Tough economic times could cause men to become more “prepared for sex,” claims Omri Gillath, a social psychology professor at the University of Kansas, in a recent research report. “Men want to breed, or spread their genes, when environmental cues signal overall low survivability.”
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While the findings might not come as a complete surprise, they could have broader implications when taken outside the lab and into society.
Gillath’s findings, which will be published in the Journal of Experimental Social Psychology in November, are the first to show a link between low survivability cues and sexual preparedness in men using both behavioral and physiological measures as compared to patterns of maturation and reproductive behavior over a period of time.
In the two-part study, men and women were exposed to sexual images after viewing images focused on death, to mimic low-survivability conditions, or dental pain. Gillath reported men's heart rates increased more when exposed to death before viewing sexualized images.
The research also reinforces some differences between the genders, specifically, that women, unlike men, do not respond to environmental cues of low survivability with increased sexual appetite. In fact, Gillath found that pregnancy, breast feeding and longer-term nurturing of their children, prevent women from doing so.
“When the environment is secure, men invest in their existing kids and existing partner and prefer long-term mating strategies,” Gillath says.
“If you’re a guy who’s just gotten fired and your perception is that you’re not going to survive and be able to support your family, you might experience the extreme sensation of wanting to have sex and spread your genes.”
“It’s like living on the savannah without water and discovering you don’t have enough fruit and the animals are scarce. In such times, as a man you might be inclined to spread your genes.”
Taking Emotion out of Difficult Times
Surveys notwithstanding, people have been affected and do behave differently in economic distress, according to Sam Llanio, founder and managing partner at Constellation Financial Advisors Inc. in Towson, Md.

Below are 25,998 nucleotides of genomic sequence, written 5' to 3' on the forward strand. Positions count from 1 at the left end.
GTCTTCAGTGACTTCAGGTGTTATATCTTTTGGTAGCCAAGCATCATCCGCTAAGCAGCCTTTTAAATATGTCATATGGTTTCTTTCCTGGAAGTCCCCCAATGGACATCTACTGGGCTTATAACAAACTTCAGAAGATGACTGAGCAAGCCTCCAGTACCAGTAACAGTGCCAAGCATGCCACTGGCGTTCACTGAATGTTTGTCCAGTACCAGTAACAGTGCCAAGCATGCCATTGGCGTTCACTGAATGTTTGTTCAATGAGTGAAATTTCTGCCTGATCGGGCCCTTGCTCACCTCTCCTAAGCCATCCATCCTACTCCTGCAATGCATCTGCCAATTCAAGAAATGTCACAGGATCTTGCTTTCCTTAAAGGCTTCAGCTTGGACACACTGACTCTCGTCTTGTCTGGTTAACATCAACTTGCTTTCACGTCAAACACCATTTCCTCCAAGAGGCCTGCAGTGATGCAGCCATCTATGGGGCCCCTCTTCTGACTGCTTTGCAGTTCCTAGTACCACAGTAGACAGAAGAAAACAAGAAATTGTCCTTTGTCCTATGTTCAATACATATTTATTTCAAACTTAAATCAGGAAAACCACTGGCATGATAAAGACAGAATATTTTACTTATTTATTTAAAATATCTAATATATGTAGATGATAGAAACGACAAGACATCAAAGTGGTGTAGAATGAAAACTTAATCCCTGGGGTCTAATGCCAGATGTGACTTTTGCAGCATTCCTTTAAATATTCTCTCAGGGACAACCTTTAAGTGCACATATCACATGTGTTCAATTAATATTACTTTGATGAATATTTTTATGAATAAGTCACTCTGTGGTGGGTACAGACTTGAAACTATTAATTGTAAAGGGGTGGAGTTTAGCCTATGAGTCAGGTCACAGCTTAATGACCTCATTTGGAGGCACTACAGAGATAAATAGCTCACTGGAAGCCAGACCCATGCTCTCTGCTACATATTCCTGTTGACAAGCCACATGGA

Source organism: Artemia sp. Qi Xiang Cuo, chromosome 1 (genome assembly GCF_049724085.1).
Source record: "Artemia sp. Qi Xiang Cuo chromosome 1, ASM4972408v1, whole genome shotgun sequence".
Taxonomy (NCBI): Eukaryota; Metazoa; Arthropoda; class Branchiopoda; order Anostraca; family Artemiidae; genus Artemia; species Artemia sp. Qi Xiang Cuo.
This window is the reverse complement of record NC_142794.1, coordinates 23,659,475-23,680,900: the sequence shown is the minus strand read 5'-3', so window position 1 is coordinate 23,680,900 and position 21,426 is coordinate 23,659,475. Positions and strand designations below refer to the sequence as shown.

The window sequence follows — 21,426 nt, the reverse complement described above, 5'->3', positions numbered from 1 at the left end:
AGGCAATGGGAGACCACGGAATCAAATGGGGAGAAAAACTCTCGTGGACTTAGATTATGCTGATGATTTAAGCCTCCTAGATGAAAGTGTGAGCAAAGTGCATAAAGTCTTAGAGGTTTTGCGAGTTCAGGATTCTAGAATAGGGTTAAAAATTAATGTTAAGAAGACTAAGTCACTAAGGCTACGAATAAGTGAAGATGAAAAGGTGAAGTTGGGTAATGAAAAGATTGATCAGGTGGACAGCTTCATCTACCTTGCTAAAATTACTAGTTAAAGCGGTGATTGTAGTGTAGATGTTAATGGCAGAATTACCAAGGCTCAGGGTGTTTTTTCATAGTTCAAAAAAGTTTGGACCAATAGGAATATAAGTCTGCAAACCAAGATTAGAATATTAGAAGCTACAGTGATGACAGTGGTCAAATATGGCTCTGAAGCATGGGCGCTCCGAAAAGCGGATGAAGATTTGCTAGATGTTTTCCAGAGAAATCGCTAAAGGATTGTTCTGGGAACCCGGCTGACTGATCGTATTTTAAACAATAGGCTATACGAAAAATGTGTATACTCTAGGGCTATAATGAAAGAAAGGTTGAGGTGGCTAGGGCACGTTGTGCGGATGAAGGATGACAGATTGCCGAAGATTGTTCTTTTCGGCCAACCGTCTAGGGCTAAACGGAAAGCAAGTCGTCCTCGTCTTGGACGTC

Diane Taylor, a certified financial planner and managing partner at Freedom Advisors Inc., agrees. “I’m seeing lots of fear.”
Llanio and Taylor offer the following tips to take some of the stress out of investing, and reduce the economic turmoil in your own personal life:
Start early. Partners should develop a like-minded strategy when developing financial goals and discuss the status of their investments regularly.
Create buckets of money for different time frames and purposes, including rainy day fund. Emergencies happen, being prepared will keep you out of financial ruin. Invest with the thought that “someday you will lose your job,” Taylor says. Denial will require you to finance with debt and the ramifications will spiral.
Think before taking action. Any of us can act irrationally. “People will hold off on car repairs, but buy cigarettes,” says Llanio.
Adopt a life through rose-colored glasses outlook. Market swings and economic trends are normal, beef up your financial literacy to understand and accept that.
Avoid the herd mentality. “A lot of people make investment decisions based on "coffee talk,” says Llanio, which can lead to bad investments.
Review your account(s), but not every day. Most clients are invested in five to seven account programs, and it’s important to keep up with what and where your money is invested. But do not review your portfolio every day, it will make you nervous and lead you to time the market which can cause trouble.
Have your own spending and/or savings fund. This liberates, creates independence and prevents either spouse from asking permission for that special purchase.
Establish credit and a savings account. If you’re a nonworking spouse, this readies you for unexpected challenges, like death or divorce, along the way.